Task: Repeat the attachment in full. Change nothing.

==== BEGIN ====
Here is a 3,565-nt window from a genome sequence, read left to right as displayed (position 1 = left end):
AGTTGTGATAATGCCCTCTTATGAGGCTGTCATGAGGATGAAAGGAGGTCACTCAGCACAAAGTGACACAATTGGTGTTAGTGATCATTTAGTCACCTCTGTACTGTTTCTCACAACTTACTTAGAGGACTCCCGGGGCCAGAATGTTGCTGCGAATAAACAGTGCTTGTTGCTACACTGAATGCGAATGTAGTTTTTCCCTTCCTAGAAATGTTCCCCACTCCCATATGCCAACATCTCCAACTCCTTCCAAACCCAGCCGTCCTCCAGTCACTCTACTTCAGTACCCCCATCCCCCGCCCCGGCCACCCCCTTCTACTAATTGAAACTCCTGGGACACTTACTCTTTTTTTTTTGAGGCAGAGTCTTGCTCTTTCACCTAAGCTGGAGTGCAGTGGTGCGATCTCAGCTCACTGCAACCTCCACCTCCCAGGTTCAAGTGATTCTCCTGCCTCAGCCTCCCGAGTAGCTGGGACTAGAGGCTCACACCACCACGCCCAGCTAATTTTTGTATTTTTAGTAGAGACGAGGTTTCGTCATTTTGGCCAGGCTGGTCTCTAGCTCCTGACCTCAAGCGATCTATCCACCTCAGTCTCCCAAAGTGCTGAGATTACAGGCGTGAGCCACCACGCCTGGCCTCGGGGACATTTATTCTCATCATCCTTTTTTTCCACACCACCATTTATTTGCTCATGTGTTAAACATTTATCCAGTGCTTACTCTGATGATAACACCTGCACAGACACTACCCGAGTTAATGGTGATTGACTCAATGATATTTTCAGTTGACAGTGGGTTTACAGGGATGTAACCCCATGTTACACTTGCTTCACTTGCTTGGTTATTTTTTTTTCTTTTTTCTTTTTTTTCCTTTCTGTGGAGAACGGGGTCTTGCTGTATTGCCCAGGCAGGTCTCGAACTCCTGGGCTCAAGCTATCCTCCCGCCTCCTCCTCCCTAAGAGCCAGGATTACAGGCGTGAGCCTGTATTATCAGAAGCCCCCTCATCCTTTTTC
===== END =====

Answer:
Here is a 3,565-nt window from a genome sequence, read left to right as displayed (position 1 = left end):
AGTTGTGATAATGCCCTCTTATGAGGCTGTCATGAGGATGAAAGGAGGTCACTCAGCACAAAGTGACACAATTGGTGTTAGTGATCATTTAGTCACCTCTGTACTGTTTCTCACAACTTACTTAGAGGACTCCCGGGGCCAGAATGTTGCTGCGAATAAACAGTGCTTGTTGCTACACTGAATGCGAATGTAGTTTTTCCCTTCCTAGAAATGTTCCCCACTCCCATATGCCAACATCTCCAACTCCTTCCAAACCCAGCCGTCCTCCAGTCACTCTACTTCAGTACCCCCATCCCCCGCCCCGGCCACCCCCTTCTACTAATTGAAACTCCTGGGACACTTACTCTTTTTTTTTTGAGGCAGAGTCTTGCTCTTTCACCTAAGCTGGAGTGCAGTGGTGCGATCTCAGCTCACTGCAACCTCCACCTCCCAGGTTCAAGTGATTCTCCTGCCTCAGCCTCCCGAGTAGCTGGGACTAGAGGCTCACACCACCACGCCCAGCTAATTTTTGTATTTTTAGTAGAGACGAGGTTTCGTCATTTTGGCCAGGCTGGTCTCTAGCTCCTGACCTCAAGCGATCTATCCACCTCAGTCTCCCAAAGTGCTGAGATTACAGGCGTGAGCCACCACGCCTGGCCTCGGGGACATTTATTCTCATCATCCTTTTTTTCCACACCACCATTTATTTGCTCATGTGTTAAACATTTATCCAGTGCTTACTCTGATGATAACACCTGCACAGACACTACCCGAGTTAATGGTGATTGACTCAATGATATTTTCAGTTGACAGTGGGTTTACAGGGATGTAACCCCATGTTACACTTGCTTCACTTGCTTGGTTATTTTTTTTTCTTTTTTCTTTTTTTTCCTTTCTGTGGAGAACGGGGTCTTGCTGTATTGCCCAGGCAGGTCTCGAACTCCTGGGCTCAAGCTATCCTCCCGCCTCCTCCTCCCTAAGAGCCAGGATTACAGGCGTGAGCCTGTATTATCAGAAGCCCCCTCATCCTTTTTC